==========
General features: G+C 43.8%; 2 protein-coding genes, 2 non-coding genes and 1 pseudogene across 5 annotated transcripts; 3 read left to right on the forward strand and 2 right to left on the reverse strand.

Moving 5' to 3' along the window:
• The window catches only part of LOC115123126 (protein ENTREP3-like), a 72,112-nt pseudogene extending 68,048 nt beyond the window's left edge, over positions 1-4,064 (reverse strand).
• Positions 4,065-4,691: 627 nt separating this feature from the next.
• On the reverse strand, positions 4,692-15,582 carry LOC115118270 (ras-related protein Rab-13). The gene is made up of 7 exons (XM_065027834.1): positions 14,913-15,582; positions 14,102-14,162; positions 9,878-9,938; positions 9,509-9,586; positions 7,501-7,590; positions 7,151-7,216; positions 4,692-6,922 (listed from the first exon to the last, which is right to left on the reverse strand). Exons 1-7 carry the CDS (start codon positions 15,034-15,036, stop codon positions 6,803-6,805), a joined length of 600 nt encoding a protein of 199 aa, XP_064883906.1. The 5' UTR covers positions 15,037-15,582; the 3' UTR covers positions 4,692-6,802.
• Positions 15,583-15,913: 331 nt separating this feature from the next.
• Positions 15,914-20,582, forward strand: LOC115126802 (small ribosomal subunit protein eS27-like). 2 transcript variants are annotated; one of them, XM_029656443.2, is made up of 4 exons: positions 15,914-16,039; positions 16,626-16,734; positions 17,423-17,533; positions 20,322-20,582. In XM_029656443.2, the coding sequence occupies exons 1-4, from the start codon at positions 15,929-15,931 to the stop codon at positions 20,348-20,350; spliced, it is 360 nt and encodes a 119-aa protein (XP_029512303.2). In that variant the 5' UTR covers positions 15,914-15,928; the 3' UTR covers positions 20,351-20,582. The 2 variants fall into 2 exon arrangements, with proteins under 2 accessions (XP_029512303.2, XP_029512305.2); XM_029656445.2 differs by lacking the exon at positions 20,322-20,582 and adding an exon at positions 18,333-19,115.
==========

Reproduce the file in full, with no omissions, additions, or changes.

General features: G+C 43.8%; 2 protein-coding genes, 2 non-coding genes and 1 pseudogene across 5 annotated transcripts; 3 read left to right on the forward strand and 2 right to left on the reverse strand.

Moving 5' to 3' along the window:
• The window catches only part of LOC115123126 (protein ENTREP3-like), a 72,112-nt pseudogene extending 68,048 nt beyond the window's left edge, over positions 1-4,064 (reverse strand).
• Positions 4,065-4,691: 627 nt separating this feature from the next.
• On the reverse strand, positions 4,692-15,582 carry LOC115118270 (ras-related protein Rab-13). The gene is made up of 7 exons (XM_065027834.1): positions 14,913-15,582; positions 14,102-14,162; positions 9,878-9,938; positions 9,509-9,586; positions 7,501-7,590; positions 7,151-7,216; positions 4,692-6,922 (listed from the first exon to the last, which is right to left on the reverse strand). Exons 1-7 carry the CDS (start codon positions 15,034-15,036, stop codon positions 6,803-6,805), a joined length of 600 nt encoding a protein of 199 aa, XP_064883906.1. The 5' UTR covers positions 15,037-15,582; the 3' UTR covers positions 4,692-6,802.
• Positions 15,583-15,913: 331 nt separating this feature from the next.
• Positions 15,914-20,582, forward strand: LOC115126802 (small ribosomal subunit protein eS27-like). 2 transcript variants are annotated; one of them, XM_029656443.2, is made up of 4 exons: positions 15,914-16,039; positions 16,626-16,734; positions 17,423-17,533; positions 20,322-20,582. In XM_029656443.2, the coding sequence occupies exons 1-4, from the start codon at positions 15,929-15,931 to the stop codon at positions 20,348-20,350; spliced, it is 360 nt and encodes a 119-aa protein (XP_029512303.2). In that variant the 5' UTR covers positions 15,914-15,928; the 3' UTR covers positions 20,351-20,582. The 2 variants fall into 2 exon arrangements, with proteins under 2 accessions (XP_029512303.2, XP_029512305.2); XM_029656445.2 differs by lacking the exon at positions 20,322-20,582 and adding an exon at positions 18,333-19,115.